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The story of Japanese photobooks, from 1912-1990

2017-08-25 16:57:08  source: British Journal of Photography [Reprint]  author: Alex Jackson  editor: Lee.W
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Few countries have experienced as rapid a transformation as Japan during the 20th century. Once a closed country with extremely limited interaction with the outside world, it opened its borders to become a pioneer in many fields – including photobooks. Now a new compendium, The Japanese Photobook, 1912-1990, brings together some of the most important publications, a mammoth endeavour that took editor Manfred Heiting six years.

“It is in photobooks we saw the 20th century unfolding,” he says. “This is not a selection ‘best of’ or ‘the most valuable’ of photo books. It is intended to show the development of the Japanese photobooks and publishing, how it relates to the cultural development of the country, how it captured its most important historic events – and including all the book details – and differences in publishing.”

Together the photobooks depict how Japan adopted and adapted external influences into its daily life, but also the ongoing influence of Japanese culture. First used extensively by the military and brought into the public sphere with the photobook showing the funeral of the Meiji Emperor in 1912, Japanese photobooks have been a source of photographic inspiration around the world, particularly in the mid-20th century.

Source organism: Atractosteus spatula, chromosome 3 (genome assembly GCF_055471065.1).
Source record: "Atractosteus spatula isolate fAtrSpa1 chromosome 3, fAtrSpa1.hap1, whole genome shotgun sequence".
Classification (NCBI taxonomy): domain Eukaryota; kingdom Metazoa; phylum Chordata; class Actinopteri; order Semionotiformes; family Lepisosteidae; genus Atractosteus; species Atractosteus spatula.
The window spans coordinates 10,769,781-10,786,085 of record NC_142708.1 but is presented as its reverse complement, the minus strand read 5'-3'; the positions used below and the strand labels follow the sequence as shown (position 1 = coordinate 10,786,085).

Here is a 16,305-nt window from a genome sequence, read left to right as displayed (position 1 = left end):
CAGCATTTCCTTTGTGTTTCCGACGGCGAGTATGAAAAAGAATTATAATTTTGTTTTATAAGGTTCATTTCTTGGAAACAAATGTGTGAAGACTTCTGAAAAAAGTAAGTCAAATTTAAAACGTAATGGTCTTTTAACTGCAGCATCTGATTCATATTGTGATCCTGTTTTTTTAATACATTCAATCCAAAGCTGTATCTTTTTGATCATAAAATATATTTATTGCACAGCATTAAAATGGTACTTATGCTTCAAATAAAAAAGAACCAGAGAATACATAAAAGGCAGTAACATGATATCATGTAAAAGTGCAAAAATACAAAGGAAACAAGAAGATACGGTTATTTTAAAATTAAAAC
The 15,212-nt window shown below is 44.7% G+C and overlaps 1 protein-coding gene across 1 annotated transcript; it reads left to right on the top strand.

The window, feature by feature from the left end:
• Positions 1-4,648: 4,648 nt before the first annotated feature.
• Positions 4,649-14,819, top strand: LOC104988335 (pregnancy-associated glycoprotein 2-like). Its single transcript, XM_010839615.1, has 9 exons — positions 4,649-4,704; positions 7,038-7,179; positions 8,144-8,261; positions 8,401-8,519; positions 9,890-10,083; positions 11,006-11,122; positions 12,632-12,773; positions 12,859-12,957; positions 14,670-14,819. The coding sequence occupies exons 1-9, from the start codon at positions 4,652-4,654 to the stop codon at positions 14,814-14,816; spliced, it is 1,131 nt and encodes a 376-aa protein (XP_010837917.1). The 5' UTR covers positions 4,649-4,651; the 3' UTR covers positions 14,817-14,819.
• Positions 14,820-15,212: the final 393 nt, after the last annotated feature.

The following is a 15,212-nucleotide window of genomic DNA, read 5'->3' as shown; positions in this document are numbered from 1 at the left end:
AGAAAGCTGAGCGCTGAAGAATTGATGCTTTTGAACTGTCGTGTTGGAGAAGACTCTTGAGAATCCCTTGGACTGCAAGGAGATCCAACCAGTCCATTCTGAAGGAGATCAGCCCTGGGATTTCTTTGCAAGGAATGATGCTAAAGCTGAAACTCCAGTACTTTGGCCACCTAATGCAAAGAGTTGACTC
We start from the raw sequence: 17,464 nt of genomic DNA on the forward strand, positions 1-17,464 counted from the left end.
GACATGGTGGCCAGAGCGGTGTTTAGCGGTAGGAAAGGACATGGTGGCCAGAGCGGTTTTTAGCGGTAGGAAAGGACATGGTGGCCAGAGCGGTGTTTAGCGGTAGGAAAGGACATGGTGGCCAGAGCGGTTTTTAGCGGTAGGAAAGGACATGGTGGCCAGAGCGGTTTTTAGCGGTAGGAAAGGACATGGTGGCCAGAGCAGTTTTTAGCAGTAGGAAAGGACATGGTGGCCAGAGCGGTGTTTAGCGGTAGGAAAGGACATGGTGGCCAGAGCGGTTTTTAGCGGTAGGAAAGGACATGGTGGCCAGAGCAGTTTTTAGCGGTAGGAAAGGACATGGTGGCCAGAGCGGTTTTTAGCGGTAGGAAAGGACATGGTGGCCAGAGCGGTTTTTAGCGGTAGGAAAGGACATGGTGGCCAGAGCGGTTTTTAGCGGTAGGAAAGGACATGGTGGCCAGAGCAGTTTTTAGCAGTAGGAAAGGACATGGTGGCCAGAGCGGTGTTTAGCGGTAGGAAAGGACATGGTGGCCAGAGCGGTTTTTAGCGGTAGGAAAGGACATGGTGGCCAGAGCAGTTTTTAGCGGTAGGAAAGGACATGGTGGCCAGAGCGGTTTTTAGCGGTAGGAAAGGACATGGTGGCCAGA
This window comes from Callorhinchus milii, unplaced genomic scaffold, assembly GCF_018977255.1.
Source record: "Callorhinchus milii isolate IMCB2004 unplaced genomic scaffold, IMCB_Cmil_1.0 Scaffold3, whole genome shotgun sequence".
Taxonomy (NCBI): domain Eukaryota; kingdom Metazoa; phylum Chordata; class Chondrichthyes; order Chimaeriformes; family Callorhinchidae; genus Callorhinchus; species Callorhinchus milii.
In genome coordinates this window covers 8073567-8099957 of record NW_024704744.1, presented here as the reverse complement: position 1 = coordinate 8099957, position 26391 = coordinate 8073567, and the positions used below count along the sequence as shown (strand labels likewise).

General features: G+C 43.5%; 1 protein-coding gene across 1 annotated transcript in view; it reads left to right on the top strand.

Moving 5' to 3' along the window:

“Photography came late to Japan – and all ‘raw materials’ needed to be imported,” says Heiting. “When the few Japanese photographers and architects returned from studying at the Bauhaus, they brought those ideas home. These photographers adopted many ideas and started making some very interesting photobooks.”

As a key form of artistic expression in the region, Japanese photographers and publishers quickly used photobooks as a propaganda tool, and to document the changes in the country. When World War Two was over, the photobooks took on a different relevance as a means of social expression, depicting the mood and political situations in flux. An extended period of unrest provided fertile ground for young photographers to really experiment, while documenting what was going on in their country – particularly those involved with the Provoke magazine published on 1 November 1968, and 10 March and 10 August 1969.

“There was Hiroshima, Nagasaki and the American occupation, but also the uprising of students and farmers against the seizure of land for Narita Airport. It all unleashed the desire of the young generation to say that they had enough,” explains Heiting.

“The Provoke and protest publications are the most important Japanese contribution to photography and photobooks and photo magazines worldwide. The photobooks after the 1950s demonstrate a very unique Japanese identity to us.”

Unfortunately, Heiting sees the gradual demise of the artistic potential of the Japanese photobook starting with John Szarkowski’s exhibition at the Museum of Modern Art in New York in 1974. It was there that he told the show’s co-curator, Yamagishi Shoji, that “good photographs need to have a white border”. Ultimately, this led to a homogenisation: “That killed the uniqueness of Japanese photobooks. They all began to look like the ones in the West,” concludes Heiting.





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